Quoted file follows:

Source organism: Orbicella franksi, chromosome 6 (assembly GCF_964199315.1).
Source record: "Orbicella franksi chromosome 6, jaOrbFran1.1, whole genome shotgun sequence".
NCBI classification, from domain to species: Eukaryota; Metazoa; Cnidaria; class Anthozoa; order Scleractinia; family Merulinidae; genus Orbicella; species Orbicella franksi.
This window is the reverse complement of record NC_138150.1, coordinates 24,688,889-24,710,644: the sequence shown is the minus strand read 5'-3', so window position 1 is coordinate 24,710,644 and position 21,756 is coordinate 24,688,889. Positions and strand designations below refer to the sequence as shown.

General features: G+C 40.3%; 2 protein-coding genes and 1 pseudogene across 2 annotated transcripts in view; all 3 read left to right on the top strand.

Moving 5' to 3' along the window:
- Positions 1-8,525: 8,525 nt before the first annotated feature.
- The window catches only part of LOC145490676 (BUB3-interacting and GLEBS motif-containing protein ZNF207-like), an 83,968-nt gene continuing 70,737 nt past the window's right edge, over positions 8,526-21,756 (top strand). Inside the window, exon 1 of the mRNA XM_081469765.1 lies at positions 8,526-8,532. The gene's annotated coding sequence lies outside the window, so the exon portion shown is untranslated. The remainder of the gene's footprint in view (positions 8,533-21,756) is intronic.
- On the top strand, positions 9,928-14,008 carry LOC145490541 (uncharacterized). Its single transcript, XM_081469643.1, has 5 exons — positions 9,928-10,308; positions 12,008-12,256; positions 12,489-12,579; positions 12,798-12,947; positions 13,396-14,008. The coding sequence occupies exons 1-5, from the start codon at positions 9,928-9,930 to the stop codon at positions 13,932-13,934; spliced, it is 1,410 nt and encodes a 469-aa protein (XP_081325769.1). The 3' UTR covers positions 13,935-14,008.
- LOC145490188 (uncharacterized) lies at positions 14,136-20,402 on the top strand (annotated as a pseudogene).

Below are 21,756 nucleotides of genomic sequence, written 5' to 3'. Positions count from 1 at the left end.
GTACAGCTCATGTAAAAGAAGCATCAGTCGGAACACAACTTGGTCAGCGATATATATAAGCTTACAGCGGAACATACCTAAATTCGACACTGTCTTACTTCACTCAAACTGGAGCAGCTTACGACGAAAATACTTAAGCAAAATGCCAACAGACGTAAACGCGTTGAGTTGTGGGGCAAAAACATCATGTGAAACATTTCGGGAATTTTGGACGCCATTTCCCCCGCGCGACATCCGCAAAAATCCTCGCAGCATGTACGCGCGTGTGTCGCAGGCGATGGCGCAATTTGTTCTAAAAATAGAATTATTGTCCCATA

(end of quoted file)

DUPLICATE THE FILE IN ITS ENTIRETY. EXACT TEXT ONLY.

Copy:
Source organism: Orbicella franksi, chromosome 6 (assembly GCF_964199315.1).
Source record: "Orbicella franksi chromosome 6, jaOrbFran1.1, whole genome shotgun sequence".
NCBI classification, from domain to species: Eukaryota; Metazoa; Cnidaria; class Anthozoa; order Scleractinia; family Merulinidae; genus Orbicella; species Orbicella franksi.
This window is the reverse complement of record NC_138150.1, coordinates 24,688,889-24,710,644: the sequence shown is the minus strand read 5'-3', so window position 1 is coordinate 24,710,644 and position 21,756 is coordinate 24,688,889. Positions and strand designations below refer to the sequence as shown.

General features: G+C 40.3%; 2 protein-coding genes and 1 pseudogene across 2 annotated transcripts in view; all 3 read left to right on the top strand.

Moving 5' to 3' along the window:
- Positions 1-8,525: 8,525 nt before the first annotated feature.
- The window catches only part of LOC145490676 (BUB3-interacting and GLEBS motif-containing protein ZNF207-like), an 83,968-nt gene continuing 70,737 nt past the window's right edge, over positions 8,526-21,756 (top strand). Inside the window, exon 1 of the mRNA XM_081469765.1 lies at positions 8,526-8,532. The gene's annotated coding sequence lies outside the window, so the exon portion shown is untranslated. The remainder of the gene's footprint in view (positions 8,533-21,756) is intronic.
- On the top strand, positions 9,928-14,008 carry LOC145490541 (uncharacterized). Its single transcript, XM_081469643.1, has 5 exons — positions 9,928-10,308; positions 12,008-12,256; positions 12,489-12,579; positions 12,798-12,947; positions 13,396-14,008. The coding sequence occupies exons 1-5, from the start codon at positions 9,928-9,930 to the stop codon at positions 13,932-13,934; spliced, it is 1,410 nt and encodes a 469-aa protein (XP_081325769.1). The 3' UTR covers positions 13,935-14,008.
- LOC145490188 (uncharacterized) lies at positions 14,136-20,402 on the top strand (annotated as a pseudogene).

Below are 21,756 nucleotides of genomic sequence, written 5' to 3'. Positions count from 1 at the left end.
GTACAGCTCATGTAAAAGAAGCATCAGTCGGAACACAACTTGGTCAGCGATATATATAAGCTTACAGCGGAACATACCTAAATTCGACACTGTCTTACTTCACTCAAACTGGAGCAGCTTACGACGAAAATACTTAAGCAAAATGCCAACAGACGTAAACGCGTTGAGTTGTGGGGCAAAAACATCATGTGAAACATTTCGGGAATTTTGGACGCCATTTCCCCCGCGCGACATCCGCAAAAATCCTCGCAGCATGTACGCGCGTGTGTCGCAGGCGATGGCGCAATTTGTTCTAAAAATAGAATTATTGTCCCATA